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In periods of high unemployment and economic recession, many parents panic when the child gets serious about a career in music. Who’s right? The kid with a passion or the cautious parent? A non-crazy woman in Denver makes her case.

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What’s In a Name?

November 29, 2011

This is More Like It

October 13, 2011

Not long ago an American orchestra on strike objected to the fact that they were being asked to spend, as part of their contractual obligation, time and effort on explicit communication with the community. On the other hand, we have a few artists who take that sort of relationship with the public as a pleasure rather than a chore. You’ll love this story: a class of fifth-grade children in Tulsa, Oklahoma were shown a video of Il barbiere di Seviglia in a Met production starring Joyce DiDonato. Their teacher, Charles Johnston decided to take advantage of having once met DiDonato, so he sent her an e-mail that caused her to suggest that the pupils send her some questions.

Rather than just sending an e-mail with her answers, this world-famous diva took time out from the strenuous Rosenkavalier rehearsals she was doing in Milan to send the kids this video:

Thanks to Robert Francks for pointing out this video.

“97-Year-Old Dies Unaware Of Being Violin Prodigy”: read the fictitious, but all-too-possible details from The Onion.

This New York Times entry on bilingualism and its effects on intelligence reminds me of the research showing that music study helps pupils in their mastery of other kinds of information. Is it possible that the two are related — that music acts in this context like another language?

“Accident? I think not,” suggests the indispensable Fred Child (via Twitter). “The vast majority of 2011 Spelling Bee finalists are also musicians (including…two violists!).”

One of the most discouraging aspects of American musical life for years now has been the state of music education for the great majority of children. One of the most encouraging has been the growing interest in, and heartening receptivity to, the success in Venezuela of El Sistema, the program that is taking hundreds of thousands of children to heights of accomplishment that might seem theoretically unlikely in meetings around a boardroom table but have become a reality in hundreds of cities and villages.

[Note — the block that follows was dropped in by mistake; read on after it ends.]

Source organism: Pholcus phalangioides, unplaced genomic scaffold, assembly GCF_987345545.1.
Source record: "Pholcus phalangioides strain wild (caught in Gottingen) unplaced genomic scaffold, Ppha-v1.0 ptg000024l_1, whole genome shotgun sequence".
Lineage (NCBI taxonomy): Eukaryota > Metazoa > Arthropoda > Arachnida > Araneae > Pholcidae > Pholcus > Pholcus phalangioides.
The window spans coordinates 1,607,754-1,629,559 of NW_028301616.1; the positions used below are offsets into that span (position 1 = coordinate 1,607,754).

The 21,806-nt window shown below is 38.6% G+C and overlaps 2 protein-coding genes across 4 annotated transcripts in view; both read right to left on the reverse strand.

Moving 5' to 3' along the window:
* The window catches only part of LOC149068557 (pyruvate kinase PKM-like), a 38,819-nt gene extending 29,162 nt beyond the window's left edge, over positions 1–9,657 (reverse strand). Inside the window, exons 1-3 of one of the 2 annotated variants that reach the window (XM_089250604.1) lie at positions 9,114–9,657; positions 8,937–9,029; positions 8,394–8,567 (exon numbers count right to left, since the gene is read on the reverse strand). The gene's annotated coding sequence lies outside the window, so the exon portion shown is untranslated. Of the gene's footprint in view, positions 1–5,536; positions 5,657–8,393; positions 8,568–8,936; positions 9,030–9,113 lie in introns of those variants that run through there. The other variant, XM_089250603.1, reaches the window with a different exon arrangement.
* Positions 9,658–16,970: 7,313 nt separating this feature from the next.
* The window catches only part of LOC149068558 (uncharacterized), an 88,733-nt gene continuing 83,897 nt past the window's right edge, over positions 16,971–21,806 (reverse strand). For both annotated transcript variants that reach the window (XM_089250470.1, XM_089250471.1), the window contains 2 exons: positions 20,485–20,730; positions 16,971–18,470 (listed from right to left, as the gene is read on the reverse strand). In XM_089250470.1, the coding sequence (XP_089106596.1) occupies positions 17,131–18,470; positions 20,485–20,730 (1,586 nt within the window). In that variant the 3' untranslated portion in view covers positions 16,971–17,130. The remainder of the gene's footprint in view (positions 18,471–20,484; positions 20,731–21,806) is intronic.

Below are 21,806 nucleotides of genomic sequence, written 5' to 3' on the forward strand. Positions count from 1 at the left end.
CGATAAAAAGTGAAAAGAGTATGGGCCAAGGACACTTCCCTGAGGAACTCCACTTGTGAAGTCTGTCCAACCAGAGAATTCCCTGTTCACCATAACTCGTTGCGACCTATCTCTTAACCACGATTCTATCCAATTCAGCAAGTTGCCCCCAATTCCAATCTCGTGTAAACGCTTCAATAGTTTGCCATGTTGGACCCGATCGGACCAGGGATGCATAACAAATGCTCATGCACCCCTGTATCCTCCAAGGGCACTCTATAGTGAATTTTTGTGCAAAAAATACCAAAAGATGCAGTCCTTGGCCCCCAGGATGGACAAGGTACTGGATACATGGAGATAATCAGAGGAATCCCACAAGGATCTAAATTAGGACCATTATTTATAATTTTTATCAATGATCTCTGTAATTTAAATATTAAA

I was thinking of El Sistema when the recent unrest in Egypt caused the temporary closing of two of the training programs that the Barcelona Football Club (Barça) runs for young boys around the world. As I watch the new short video here and hear the head of the base school (La Masia) in Barcelona talking about the importance of both general education and training for excellence in helping children transcend what can otherwise be a life with far less purpose, I find it difficult to remember whether he is talking about producing a Lionel Messi or a Gustavo Dudamel.

UPDATE: Since posting the above this morning, I have come upon this article by a British journalist, published yesterday in an Australian paper, that goes a little more deeply into the process at La Masia. It still reminds me of a good conservatory.

ANOTHER UPDATE: The subject is commanding a lot of attention. A new video about La Masia is up. Being from Canal Plus, it’s in Castilian, but even those who don’t understand much of that language may find the video impressive.

Soon the posts here may return to their former frequency, since I’m in the homestretch of the biography I’m writing. In a way it’s unfortunate that I’m not blogging more, since — thanks to my subject, Xavier Montsalvatge — I’m probably having more interesting thought than usual. Here is Montsalvatge at the age of 80, talking about the difficulty, when he was a young student, of overcoming the overwhelming sway of Wagner’s music in the Barcelona of the 1920s:

Morera was a great harmonist and an even better contrapuntist; but, like nearly all the Catalan musicians of his generation, he composed all his works (very estimable, especially his sardanas and even more his choral works, although it infuriated him that people cited them, since he considered that he had most excelled in the field of opera) literally submerged in the Wagnerian esthetic [literalment submergit en l’estètica wagneriana]. At every moment he proposed for us as an example —as if it was to be treated as the composer’s gospel — the overture to Der Meistersinger, and it goes without saying that, for him, the music of Debussy was a symbol of decadent and bloodless art, that Falla wrote music for refined gypsies, and that some works of his pupils surpassed those of these composers.

This obtuse attitude, though, had a positive aspect. It bespoke, mainly, a blind faith it its ideology — which faith I consider to be in any case better than the agnosticism of the composers of today, which has made us lose fidelity to artistic principles, putting them constantly in question. And he felt for his pupils (me included) an affection that would have made him fight for us if the situation had presented itself. He was a great figure and, despite my not absolutely coinciding with his ideas, I took him for a musician of integrity [un músic d’una sola peça].